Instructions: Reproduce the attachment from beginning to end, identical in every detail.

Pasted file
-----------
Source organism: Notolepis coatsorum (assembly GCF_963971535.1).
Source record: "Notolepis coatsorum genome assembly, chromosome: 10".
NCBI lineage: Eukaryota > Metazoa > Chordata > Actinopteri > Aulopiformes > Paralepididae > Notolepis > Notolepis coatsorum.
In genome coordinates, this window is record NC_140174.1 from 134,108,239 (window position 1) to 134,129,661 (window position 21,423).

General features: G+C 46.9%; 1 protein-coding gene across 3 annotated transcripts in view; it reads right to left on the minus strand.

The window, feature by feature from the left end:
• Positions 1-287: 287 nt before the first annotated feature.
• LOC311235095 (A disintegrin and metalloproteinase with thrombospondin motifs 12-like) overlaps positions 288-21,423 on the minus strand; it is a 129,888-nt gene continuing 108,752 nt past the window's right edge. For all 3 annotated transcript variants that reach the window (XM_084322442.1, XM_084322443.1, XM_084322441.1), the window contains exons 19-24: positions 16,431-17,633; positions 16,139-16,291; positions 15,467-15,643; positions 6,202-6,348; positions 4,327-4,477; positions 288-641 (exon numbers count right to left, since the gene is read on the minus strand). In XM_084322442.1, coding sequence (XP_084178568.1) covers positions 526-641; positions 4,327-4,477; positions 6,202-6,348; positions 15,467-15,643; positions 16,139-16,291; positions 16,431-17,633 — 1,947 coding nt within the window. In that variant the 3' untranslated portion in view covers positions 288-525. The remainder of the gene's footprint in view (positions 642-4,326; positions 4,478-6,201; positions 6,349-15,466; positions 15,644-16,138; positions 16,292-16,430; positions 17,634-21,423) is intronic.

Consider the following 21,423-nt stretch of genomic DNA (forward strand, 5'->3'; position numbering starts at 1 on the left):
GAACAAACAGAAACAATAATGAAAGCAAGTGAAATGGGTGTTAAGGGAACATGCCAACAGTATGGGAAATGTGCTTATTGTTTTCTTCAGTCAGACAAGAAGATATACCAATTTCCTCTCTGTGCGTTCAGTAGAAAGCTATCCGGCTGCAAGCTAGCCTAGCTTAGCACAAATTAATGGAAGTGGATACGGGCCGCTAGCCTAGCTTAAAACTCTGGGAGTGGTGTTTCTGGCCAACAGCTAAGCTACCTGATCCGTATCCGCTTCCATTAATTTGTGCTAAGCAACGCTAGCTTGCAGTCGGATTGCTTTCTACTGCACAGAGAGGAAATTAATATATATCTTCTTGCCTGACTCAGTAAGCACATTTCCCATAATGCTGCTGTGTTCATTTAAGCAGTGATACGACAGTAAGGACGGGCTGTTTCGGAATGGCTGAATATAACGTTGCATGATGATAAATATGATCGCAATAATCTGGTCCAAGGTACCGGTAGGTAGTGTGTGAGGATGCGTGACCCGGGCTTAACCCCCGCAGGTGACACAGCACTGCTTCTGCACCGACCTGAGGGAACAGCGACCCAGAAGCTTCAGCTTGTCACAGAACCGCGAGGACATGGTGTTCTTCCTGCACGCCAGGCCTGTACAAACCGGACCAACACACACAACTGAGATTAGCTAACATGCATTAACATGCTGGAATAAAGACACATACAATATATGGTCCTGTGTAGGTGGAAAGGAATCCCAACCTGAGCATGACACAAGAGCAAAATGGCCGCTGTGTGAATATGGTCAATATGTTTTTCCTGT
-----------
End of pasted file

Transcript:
Source organism: Notolepis coatsorum (assembly GCF_963971535.1).
Source record: "Notolepis coatsorum genome assembly, chromosome: 10".
NCBI lineage: Eukaryota > Metazoa > Chordata > Actinopteri > Aulopiformes > Paralepididae > Notolepis > Notolepis coatsorum.
In genome coordinates, this window is record NC_140174.1 from 134,108,239 (window position 1) to 134,129,661 (window position 21,423).

General features: G+C 46.9%; 1 protein-coding gene across 3 annotated transcripts in view; it reads right to left on the minus strand.

The window, feature by feature from the left end:
• Positions 1-287: 287 nt before the first annotated feature.
• LOC311235095 (A disintegrin and metalloproteinase with thrombospondin motifs 12-like) overlaps positions 288-21,423 on the minus strand; it is a 129,888-nt gene continuing 108,752 nt past the window's right edge. For all 3 annotated transcript variants that reach the window (XM_084322442.1, XM_084322443.1, XM_084322441.1), the window contains exons 19-24: positions 16,431-17,633; positions 16,139-16,291; positions 15,467-15,643; positions 6,202-6,348; positions 4,327-4,477; positions 288-641 (exon numbers count right to left, since the gene is read on the minus strand). In XM_084322442.1, coding sequence (XP_084178568.1) covers positions 526-641; positions 4,327-4,477; positions 6,202-6,348; positions 15,467-15,643; positions 16,139-16,291; positions 16,431-17,633 — 1,947 coding nt within the window. In that variant the 3' untranslated portion in view covers positions 288-525. The remainder of the gene's footprint in view (positions 642-4,326; positions 4,478-6,201; positions 6,349-15,466; positions 15,644-16,138; positions 16,292-16,430; positions 17,634-21,423) is intronic.

Consider the following 21,423-nt stretch of genomic DNA (forward strand, 5'->3'; position numbering starts at 1 on the left):
GAACAAACAGAAACAATAATGAAAGCAAGTGAAATGGGTGTTAAGGGAACATGCCAACAGTATGGGAAATGTGCTTATTGTTTTCTTCAGTCAGACAAGAAGATATACCAATTTCCTCTCTGTGCGTTCAGTAGAAAGCTATCCGGCTGCAAGCTAGCCTAGCTTAGCACAAATTAATGGAAGTGGATACGGGCCGCTAGCCTAGCTTAAAACTCTGGGAGTGGTGTTTCTGGCCAACAGCTAAGCTACCTGATCCGTATCCGCTTCCATTAATTTGTGCTAAGCAACGCTAGCTTGCAGTCGGATTGCTTTCTACTGCACAGAGAGGAAATTAATATATATCTTCTTGCCTGACTCAGTAAGCACATTTCCCATAATGCTGCTGTGTTCATTTAAGCAGTGATACGACAGTAAGGACGGGCTGTTTCGGAATGGCTGAATATAACGTTGCATGATGATAAATATGATCGCAATAATCTGGTCCAAGGTACCGGTAGGTAGTGTGTGAGGATGCGTGACCCGGGCTTAACCCCCGCAGGTGACACAGCACTGCTTCTGCACCGACCTGAGGGAACAGCGACCCAGAAGCTTCAGCTTGTCACAGAACCGCGAGGACATGGTGTTCTTCCTGCACGCCAGGCCTGTACAAACCGGACCAACACACACAACTGAGATTAGCTAACATGCATTAACATGCTGGAATAAAGACACATACAATATATGGTCCTGTGTAGGTGGAAAGGAATCCCAACCTGAGCATGACACAAGAGCAAAATGGCCGCTGTGTGAATATGGTCAATATGTTTTTCCTGT